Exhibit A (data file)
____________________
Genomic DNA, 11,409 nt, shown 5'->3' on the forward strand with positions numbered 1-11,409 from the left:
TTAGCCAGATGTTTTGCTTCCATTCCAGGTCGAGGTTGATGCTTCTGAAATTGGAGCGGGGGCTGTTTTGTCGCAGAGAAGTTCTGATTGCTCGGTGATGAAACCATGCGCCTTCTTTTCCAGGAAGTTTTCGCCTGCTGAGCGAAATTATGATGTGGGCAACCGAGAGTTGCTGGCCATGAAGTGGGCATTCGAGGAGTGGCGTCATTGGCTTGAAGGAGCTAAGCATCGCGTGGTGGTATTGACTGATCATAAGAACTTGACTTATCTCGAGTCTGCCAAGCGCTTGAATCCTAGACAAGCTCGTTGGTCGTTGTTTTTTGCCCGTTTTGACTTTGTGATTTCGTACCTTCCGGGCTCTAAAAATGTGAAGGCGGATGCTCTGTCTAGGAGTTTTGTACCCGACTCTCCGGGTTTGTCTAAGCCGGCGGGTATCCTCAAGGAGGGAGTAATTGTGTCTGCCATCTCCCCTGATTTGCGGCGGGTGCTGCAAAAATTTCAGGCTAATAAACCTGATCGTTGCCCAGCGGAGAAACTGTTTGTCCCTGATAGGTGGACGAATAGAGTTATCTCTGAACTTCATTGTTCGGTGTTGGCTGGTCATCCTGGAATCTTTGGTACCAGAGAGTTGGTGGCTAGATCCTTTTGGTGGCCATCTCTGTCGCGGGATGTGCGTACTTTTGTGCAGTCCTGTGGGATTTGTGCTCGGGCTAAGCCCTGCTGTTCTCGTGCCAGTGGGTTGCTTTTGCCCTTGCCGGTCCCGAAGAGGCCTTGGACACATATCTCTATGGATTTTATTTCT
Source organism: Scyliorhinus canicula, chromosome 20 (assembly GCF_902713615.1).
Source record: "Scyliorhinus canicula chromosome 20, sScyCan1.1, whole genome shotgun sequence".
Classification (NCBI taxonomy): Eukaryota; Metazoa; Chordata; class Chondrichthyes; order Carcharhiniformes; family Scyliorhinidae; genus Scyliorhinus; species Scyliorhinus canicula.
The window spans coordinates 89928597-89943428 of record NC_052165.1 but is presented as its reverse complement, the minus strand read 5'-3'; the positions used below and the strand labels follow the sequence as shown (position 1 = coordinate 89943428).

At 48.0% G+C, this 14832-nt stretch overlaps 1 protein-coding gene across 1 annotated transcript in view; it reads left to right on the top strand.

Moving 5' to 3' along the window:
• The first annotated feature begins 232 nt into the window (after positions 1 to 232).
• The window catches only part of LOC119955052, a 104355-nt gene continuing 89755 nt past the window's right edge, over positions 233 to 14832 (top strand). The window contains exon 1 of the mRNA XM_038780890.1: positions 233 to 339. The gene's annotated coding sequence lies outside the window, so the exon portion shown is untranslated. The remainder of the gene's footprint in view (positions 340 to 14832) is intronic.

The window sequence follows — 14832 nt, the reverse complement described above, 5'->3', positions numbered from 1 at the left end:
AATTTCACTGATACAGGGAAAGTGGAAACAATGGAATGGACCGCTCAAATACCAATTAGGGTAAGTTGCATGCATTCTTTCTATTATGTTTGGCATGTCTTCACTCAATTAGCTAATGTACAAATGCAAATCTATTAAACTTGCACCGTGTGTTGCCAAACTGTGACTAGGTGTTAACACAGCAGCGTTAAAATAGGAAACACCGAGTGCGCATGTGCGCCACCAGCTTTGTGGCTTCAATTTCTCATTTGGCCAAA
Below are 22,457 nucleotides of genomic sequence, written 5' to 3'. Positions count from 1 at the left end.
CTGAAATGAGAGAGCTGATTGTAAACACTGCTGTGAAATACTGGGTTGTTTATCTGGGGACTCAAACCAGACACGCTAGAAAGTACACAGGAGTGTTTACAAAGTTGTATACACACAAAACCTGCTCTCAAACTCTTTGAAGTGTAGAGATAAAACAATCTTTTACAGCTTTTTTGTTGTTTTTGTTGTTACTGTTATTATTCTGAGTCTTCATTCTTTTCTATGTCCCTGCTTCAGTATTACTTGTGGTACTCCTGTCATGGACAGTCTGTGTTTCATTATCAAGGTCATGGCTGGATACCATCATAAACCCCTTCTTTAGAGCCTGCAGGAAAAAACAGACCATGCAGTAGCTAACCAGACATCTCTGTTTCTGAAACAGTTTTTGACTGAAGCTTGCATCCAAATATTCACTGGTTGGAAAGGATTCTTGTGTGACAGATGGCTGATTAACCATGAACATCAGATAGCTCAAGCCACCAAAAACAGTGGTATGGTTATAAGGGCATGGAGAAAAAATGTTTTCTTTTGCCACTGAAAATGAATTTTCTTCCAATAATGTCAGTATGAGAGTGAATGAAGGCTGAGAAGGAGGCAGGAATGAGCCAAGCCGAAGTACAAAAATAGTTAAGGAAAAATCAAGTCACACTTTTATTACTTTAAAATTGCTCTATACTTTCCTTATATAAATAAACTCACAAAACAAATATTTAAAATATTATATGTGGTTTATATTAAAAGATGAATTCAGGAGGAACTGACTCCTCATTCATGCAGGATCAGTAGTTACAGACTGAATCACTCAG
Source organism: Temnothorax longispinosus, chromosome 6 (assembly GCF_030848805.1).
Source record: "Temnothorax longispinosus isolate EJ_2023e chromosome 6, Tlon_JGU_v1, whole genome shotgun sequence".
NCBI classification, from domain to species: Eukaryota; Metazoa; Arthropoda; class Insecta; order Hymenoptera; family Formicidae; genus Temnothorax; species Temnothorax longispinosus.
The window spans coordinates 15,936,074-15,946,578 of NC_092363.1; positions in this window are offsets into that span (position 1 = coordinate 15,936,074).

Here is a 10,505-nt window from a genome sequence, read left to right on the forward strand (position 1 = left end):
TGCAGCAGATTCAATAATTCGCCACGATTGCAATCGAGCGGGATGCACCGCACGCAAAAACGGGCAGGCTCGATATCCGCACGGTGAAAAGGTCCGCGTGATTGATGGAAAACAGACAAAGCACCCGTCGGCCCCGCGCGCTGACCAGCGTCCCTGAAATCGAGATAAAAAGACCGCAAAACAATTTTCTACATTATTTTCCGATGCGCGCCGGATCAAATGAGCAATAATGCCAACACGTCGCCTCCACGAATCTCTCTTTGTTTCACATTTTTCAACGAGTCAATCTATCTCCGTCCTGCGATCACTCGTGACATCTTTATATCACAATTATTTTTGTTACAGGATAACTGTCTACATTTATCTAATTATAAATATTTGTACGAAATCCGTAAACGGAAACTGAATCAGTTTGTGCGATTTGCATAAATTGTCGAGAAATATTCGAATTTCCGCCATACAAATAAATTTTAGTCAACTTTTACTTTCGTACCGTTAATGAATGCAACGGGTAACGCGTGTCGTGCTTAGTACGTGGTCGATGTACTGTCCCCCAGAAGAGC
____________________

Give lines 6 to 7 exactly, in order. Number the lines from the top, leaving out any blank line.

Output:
The window spans coordinates 89928597-89943428 of record NC_052165.1 but is presented as its reverse complement, the minus strand read 5'-3'; the positions used below and the strand labels follow the sequence as shown (position 1 = coordinate 89943428).

At 48.0% G+C, this 14832-nt stretch overlaps 1 protein-coding gene across 1 annotated transcript in view; it reads left to right on the top strand.